With his long legs, and good frame, you'd expect Delgado to have plenty of speed. That's actually not the case. He isn't a slow runner, but is nowhere near being fast. His instincts on the base paths have been his carrying point, which are well above-average. However, it's very unlikely you'll see him steal many bases or get anywhere near double digits in a full season. As he grows and adds muscle, it's more likely he could pick up some moves on the base paths, but he'd still just be a big body to move around.

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Scouting Report from Taylor Blake Ward - Senior Publisher for


After a year of being a DPL Elite Travel Team member and DPL All-Star appearance in 2012, Delgado signed and headed for Tempe. In his debut professional season as a teen, Delgado hit .271/.311/.422 with 16 doubles, three home runs and 33 RBI in 51 games. Delgado picked up a hot stretch early in the season, hitting .351 with a .906 OPS over a 25-game span in July. Delgado was particularly strong against his own kind, holding a 1.007 OPS against southpaws.

There was no sophomore slump for Delgado in his second year of pro ball, as he finished the year batting .301/.333/.464, but saw his power numbers decrease with just 15 extra-base hits. He started strong once again, batting .346 with a .932 OPS in his first 27 games, along with 21 runs scored.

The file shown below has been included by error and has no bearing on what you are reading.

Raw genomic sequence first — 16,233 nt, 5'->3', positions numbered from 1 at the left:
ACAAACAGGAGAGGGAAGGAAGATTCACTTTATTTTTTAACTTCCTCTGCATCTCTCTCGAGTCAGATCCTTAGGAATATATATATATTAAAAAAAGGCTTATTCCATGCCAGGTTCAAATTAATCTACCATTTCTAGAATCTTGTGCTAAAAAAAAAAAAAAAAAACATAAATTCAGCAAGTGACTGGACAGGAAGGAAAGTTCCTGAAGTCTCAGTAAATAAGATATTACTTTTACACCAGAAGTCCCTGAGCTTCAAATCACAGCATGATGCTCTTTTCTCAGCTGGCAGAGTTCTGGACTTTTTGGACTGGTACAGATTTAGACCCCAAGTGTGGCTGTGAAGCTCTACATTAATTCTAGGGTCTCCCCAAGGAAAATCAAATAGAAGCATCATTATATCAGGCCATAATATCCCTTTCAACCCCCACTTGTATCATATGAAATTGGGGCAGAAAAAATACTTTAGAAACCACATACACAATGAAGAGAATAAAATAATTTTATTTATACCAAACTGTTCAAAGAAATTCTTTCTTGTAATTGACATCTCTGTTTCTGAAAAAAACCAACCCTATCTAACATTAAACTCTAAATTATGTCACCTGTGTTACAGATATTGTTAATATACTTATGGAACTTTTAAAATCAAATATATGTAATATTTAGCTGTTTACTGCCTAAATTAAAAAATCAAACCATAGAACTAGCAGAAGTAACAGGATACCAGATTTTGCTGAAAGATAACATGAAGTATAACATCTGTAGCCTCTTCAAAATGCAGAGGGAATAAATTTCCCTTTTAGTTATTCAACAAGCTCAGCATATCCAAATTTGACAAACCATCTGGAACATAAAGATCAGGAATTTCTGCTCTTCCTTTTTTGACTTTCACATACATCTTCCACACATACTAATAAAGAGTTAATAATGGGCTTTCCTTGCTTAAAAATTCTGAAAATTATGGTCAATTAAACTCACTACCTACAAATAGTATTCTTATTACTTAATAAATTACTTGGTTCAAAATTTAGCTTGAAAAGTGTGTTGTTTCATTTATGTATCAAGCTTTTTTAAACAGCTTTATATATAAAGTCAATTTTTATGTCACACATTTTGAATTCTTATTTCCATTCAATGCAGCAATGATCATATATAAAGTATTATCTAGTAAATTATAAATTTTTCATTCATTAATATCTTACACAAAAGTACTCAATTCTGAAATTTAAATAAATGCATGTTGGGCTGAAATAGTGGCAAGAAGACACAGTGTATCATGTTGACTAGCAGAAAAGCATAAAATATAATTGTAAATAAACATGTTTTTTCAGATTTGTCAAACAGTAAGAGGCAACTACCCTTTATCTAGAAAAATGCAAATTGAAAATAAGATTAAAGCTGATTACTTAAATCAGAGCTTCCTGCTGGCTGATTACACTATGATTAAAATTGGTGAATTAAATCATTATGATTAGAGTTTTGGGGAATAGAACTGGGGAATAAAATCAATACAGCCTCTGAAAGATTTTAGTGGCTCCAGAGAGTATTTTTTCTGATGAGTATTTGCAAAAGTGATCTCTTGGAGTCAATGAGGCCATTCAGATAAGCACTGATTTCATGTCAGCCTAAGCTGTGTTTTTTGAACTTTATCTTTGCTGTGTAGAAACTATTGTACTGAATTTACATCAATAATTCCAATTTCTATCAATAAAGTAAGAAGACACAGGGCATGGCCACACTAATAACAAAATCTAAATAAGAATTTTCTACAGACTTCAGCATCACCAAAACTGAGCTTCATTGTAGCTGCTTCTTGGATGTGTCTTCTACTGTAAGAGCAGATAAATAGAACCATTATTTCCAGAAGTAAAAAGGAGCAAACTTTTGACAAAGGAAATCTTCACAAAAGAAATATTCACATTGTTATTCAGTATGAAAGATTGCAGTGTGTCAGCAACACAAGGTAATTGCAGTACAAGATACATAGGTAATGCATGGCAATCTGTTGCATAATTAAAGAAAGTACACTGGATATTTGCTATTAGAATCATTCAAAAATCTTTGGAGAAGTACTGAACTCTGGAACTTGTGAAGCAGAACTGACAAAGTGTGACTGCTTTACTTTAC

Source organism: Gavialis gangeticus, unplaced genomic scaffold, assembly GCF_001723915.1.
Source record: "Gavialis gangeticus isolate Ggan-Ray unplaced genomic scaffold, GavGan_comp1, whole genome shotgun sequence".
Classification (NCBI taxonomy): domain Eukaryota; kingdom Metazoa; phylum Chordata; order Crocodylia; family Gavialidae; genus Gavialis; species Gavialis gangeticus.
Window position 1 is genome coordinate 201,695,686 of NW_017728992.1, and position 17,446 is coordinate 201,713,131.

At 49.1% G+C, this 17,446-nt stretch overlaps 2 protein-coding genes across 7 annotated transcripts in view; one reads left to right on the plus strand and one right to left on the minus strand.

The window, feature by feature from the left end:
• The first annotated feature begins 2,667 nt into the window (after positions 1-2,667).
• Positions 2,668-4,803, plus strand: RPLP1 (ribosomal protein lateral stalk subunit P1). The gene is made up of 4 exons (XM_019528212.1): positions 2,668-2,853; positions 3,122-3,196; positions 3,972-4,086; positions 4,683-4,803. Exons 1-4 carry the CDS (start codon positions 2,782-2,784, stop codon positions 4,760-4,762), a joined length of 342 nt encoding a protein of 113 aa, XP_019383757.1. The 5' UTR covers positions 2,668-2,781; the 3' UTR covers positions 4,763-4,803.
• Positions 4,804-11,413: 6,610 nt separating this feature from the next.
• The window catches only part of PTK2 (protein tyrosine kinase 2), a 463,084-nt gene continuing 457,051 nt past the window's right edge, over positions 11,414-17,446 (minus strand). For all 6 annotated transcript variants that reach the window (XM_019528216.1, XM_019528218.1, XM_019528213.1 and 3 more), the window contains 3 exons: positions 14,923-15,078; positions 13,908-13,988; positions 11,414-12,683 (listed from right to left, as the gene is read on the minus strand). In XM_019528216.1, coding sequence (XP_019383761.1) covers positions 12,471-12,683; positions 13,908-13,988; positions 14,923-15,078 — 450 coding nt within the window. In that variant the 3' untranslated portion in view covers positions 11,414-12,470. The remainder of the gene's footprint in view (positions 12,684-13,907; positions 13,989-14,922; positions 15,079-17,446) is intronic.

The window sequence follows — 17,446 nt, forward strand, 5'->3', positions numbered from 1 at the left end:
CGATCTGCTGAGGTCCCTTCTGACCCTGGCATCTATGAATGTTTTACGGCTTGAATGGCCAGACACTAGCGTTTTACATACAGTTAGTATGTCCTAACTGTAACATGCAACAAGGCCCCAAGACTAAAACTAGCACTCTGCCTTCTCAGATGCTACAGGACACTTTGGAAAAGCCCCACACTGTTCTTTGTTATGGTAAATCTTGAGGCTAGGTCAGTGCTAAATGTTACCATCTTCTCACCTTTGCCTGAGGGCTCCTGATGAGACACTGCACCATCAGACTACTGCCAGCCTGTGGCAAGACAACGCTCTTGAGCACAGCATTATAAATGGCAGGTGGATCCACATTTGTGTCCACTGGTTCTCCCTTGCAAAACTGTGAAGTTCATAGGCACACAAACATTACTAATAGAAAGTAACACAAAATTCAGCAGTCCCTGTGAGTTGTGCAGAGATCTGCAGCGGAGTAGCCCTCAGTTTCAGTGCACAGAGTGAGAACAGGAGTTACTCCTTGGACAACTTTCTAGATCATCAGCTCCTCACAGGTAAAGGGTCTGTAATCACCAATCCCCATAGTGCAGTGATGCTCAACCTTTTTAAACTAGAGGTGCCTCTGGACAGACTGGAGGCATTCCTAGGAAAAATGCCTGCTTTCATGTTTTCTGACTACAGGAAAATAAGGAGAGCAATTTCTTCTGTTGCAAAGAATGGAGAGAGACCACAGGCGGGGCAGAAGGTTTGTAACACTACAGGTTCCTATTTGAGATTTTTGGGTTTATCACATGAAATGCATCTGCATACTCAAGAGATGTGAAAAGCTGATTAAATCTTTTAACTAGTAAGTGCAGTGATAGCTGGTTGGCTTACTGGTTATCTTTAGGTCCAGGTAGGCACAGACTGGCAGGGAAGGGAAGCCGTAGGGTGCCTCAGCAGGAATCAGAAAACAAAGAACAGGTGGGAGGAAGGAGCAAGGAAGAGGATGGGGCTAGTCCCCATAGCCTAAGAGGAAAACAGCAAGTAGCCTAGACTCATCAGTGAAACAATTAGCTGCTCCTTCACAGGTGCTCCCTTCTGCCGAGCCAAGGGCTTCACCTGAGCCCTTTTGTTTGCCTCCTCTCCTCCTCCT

Last season was Delgado's first full season of pro ball, and it was a tale of two separate seasons. When all was said and done, Delgado finished the year with a .241/.276/.355 slash with 19 doubles, six home runs, 46 RBI and a Midwest League All-Star appearance. The All-Star vote was mostly in part of a first half that saw a .287 average and .742 OPS. However, in his final 46 games, Delgado hit just .178 with a .479 OPS.

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The Angels and Delgado have youth on their side, as Delgado will spend all of next season as a 20-year-old who has already seen a full season in Single-A. With that, Delgado will likely return to Burlington while progressing and polish him out a little more before reevaluating mid-season with a potential call up to High-A.

Delgado is a case where the ceiling is high and floor is low - high risk, high reward. However, Delgado has proven to make enough consistent contact to show signs of polish, and at a young age. There's still plenty of time to turn Delgado into a very good professional player, but he's a pretty good distance away. There's no real ETA to the Majors, or expectancy of what he can provide due to his rawness, but the tools are very entertaining to talk about.

For more updates on the Los Angeles Angels, their prospects, and our Top 100 Prospects Countdown, follow us on Twitter, @AngelsOnScout. Keep up with our countdown on Twitter with the hashtag, #LAATop100Prospects.

This article was published by Taylor Blake Ward, who serves as a Senior Publisher for, and can be found on Twitter, @TaylorBlakeWard.